Thursday, July 4, 2013

Parties and Parrying in Lieu of Patriotism

Another Fourth of July is about to come to a close,
with the absence of meaningful, helpful political
action in Washington DC, the Illinois statehouse
and elsewhere. There isn't enough money in my
suburb or Chicago to host former years' July 3rd
beautiful and awe-inspiring fireworks, but the
rhetorical firestorms haven't fallen silent, stridency
ruling over good sense, alas.

237 years ago the Founders stated their intent to
break with the mother country and forge a new
nation. I put the plural to "founder", as Thomas
Jefferson, who certainly could coin a phrase, was
part of a document draft committee which included
Franklin and Adams; they found it necessary to
redact a good bit of controversial rambling Jefferson
indulged in after a stirring beginning. The inconvenient
truth about those self-evident "truths" Jefferson listed
is that they are abrogated daily and have been since he
wrote those words.

For me the fourth of July isn't as significant as
the birth of  our republic, celebrated on September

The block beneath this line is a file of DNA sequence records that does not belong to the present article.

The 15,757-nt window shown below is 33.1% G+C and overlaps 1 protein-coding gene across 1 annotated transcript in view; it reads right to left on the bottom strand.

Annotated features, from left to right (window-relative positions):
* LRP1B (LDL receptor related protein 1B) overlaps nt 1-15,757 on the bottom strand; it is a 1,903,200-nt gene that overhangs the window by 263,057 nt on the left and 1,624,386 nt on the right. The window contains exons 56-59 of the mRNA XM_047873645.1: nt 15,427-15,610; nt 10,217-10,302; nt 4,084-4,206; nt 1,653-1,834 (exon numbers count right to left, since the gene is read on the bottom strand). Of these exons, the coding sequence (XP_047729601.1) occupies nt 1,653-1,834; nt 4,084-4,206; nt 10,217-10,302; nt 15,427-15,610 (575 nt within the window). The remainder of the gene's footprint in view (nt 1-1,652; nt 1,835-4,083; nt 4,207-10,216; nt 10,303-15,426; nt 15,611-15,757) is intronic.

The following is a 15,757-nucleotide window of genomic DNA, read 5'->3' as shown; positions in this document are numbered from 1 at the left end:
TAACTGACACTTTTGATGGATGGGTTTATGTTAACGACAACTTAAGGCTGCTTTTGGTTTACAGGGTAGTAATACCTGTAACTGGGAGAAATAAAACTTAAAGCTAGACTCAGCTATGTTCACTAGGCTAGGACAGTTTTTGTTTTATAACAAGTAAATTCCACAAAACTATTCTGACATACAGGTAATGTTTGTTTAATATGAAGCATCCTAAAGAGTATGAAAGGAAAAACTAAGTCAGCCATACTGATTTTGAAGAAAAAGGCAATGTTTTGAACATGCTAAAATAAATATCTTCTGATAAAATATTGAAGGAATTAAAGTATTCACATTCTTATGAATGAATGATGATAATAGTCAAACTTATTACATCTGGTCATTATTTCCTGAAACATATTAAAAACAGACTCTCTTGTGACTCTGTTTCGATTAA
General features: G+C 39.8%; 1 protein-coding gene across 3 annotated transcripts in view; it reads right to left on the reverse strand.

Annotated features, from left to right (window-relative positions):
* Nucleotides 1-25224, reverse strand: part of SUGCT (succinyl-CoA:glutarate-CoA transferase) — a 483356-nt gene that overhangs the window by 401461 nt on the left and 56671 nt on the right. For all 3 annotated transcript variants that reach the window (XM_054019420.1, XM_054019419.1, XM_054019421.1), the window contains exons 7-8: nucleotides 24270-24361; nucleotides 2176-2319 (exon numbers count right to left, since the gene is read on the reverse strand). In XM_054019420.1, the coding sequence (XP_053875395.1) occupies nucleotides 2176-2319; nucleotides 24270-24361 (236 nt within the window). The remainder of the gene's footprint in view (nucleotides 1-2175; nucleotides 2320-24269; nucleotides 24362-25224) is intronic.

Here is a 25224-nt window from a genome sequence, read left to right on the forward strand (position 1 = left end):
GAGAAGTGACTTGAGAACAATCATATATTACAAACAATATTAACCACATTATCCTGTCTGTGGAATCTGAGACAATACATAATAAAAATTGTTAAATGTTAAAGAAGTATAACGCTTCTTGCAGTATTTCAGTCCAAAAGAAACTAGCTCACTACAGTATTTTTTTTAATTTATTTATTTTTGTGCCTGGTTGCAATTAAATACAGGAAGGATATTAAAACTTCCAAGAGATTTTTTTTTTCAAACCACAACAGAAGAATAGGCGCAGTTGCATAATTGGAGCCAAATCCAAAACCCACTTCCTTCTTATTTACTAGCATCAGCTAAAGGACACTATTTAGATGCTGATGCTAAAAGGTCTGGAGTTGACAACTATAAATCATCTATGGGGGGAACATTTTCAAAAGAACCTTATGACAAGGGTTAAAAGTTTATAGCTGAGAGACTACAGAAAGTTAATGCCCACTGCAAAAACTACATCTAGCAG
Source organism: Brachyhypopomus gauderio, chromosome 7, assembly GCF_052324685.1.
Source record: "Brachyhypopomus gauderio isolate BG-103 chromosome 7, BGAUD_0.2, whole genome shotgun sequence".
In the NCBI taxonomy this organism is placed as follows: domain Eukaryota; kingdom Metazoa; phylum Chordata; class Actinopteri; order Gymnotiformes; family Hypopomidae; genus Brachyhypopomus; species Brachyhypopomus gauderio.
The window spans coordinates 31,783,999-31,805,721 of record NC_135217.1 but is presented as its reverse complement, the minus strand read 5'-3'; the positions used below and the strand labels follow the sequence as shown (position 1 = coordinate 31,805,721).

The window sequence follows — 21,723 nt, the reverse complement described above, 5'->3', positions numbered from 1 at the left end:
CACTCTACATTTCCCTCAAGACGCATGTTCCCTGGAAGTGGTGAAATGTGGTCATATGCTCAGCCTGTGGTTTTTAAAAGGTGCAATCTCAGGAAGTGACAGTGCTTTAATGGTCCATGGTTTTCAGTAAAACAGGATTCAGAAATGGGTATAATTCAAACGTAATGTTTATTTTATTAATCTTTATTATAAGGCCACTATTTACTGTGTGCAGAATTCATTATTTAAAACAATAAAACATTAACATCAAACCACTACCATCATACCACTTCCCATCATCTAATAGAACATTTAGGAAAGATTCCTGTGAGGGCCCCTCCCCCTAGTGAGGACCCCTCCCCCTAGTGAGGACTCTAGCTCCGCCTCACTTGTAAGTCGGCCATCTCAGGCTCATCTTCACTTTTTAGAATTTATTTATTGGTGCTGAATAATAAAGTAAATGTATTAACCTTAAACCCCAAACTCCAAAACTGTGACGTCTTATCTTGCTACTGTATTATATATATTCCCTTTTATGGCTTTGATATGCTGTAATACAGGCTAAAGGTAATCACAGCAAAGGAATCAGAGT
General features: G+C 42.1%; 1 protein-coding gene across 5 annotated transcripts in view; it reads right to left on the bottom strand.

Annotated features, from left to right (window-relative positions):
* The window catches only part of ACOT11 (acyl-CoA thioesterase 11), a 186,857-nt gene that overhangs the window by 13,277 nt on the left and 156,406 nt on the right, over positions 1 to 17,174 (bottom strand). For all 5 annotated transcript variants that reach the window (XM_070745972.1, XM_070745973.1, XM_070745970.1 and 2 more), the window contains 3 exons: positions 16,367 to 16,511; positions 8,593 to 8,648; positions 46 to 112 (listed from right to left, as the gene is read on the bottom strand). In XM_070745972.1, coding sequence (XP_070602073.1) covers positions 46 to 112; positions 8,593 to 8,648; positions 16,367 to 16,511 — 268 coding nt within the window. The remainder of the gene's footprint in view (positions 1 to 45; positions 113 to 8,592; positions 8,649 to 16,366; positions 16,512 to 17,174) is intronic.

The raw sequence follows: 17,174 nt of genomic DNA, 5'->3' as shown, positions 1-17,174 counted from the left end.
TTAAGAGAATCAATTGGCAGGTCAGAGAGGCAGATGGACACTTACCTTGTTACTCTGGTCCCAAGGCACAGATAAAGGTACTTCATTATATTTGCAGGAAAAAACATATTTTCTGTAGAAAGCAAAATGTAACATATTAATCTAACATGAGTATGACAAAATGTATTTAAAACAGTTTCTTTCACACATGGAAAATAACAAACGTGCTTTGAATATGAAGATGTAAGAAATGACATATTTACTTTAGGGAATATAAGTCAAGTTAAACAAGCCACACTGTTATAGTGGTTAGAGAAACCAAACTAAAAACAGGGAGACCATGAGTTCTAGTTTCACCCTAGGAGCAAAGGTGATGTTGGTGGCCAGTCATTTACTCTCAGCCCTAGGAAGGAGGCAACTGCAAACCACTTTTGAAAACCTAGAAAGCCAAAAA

17th every year, the day in 1787 when the framers
signed the Constitution. It's an unhappy fact that the
highest law of the land is also routinely broken, even
by second president John Adams back in 1801.

Meanwhile, the parties and political parrying
(wrangling) still go on across America, in lieu
of patriotic problem-solving, you know, justice,
respect and dignity for all.

Well, we haven't been taken over in 237 years;
that, at least, is worthy of a lifted glass or two.


  1. "The people, united, will never be defeated"--those are inspiring words, but seldom seem to be true in fact. Right now in the USA, it must be paraphrased "the people, disunited, uninformed and inactive, will always be defeated". (Would that it were not so.)

  2. Oh yes Lady Amber I agree. As people in our tribal circles,in our nation, in our world, spiritually , and in our universe united we stand divided we fall.Great post again!

    Truly, respectfully.

    Lester Nixon.

    1. --Thanks, Lester! Have a good and safe weekend.

    2. Y w Amber. You also. Go out enjoy be safe and paint the town Amber!